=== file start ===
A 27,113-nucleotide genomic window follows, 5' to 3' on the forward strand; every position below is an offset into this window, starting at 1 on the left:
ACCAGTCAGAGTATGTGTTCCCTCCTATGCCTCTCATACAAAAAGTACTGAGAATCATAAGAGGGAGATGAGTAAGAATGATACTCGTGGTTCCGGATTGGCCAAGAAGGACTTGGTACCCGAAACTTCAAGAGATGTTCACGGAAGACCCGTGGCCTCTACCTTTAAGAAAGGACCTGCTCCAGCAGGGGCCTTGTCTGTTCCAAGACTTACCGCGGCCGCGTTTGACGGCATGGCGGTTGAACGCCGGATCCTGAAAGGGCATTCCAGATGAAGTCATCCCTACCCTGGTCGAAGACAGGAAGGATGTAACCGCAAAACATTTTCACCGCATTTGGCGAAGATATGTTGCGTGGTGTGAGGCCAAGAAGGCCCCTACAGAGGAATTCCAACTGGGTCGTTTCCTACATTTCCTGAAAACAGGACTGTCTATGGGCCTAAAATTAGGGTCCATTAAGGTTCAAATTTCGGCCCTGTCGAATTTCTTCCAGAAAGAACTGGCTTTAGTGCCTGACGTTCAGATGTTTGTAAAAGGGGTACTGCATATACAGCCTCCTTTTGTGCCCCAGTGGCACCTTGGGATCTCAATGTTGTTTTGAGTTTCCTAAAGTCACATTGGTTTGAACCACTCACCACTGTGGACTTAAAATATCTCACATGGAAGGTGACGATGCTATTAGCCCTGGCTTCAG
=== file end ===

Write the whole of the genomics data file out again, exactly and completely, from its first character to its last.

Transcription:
A 27,113-nucleotide genomic window follows, 5' to 3' on the forward strand; every position below is an offset into this window, starting at 1 on the left:
ACCAGTCAGAGTATGTGTTCCCTCCTATGCCTCTCATACAAAAAGTACTGAGAATCATAAGAGGGAGATGAGTAAGAATGATACTCGTGGTTCCGGATTGGCCAAGAAGGACTTGGTACCCGAAACTTCAAGAGATGTTCACGGAAGACCCGTGGCCTCTACCTTTAAGAAAGGACCTGCTCCAGCAGGGGCCTTGTCTGTTCCAAGACTTACCGCGGCCGCGTTTGACGGCATGGCGGTTGAACGCCGGATCCTGAAAGGGCATTCCAGATGAAGTCATCCCTACCCTGGTCGAAGACAGGAAGGATGTAACCGCAAAACATTTTCACCGCATTTGGCGAAGATATGTTGCGTGGTGTGAGGCCAAGAAGGCCCCTACAGAGGAATTCCAACTGGGTCGTTTCCTACATTTCCTGAAAACAGGACTGTCTATGGGCCTAAAATTAGGGTCCATTAAGGTTCAAATTTCGGCCCTGTCGAATTTCTTCCAGAAAGAACTGGCTTTAGTGCCTGACGTTCAGATGTTTGTAAAAGGGGTACTGCATATACAGCCTCCTTTTGTGCCCCAGTGGCACCTTGGGATCTCAATGTTGTTTTGAGTTTCCTAAAGTCACATTGGTTTGAACCACTCACCACTGTGGACTTAAAATATCTCACATGGAAGGTGACGATGCTATTAGCCCTGGCTTCAG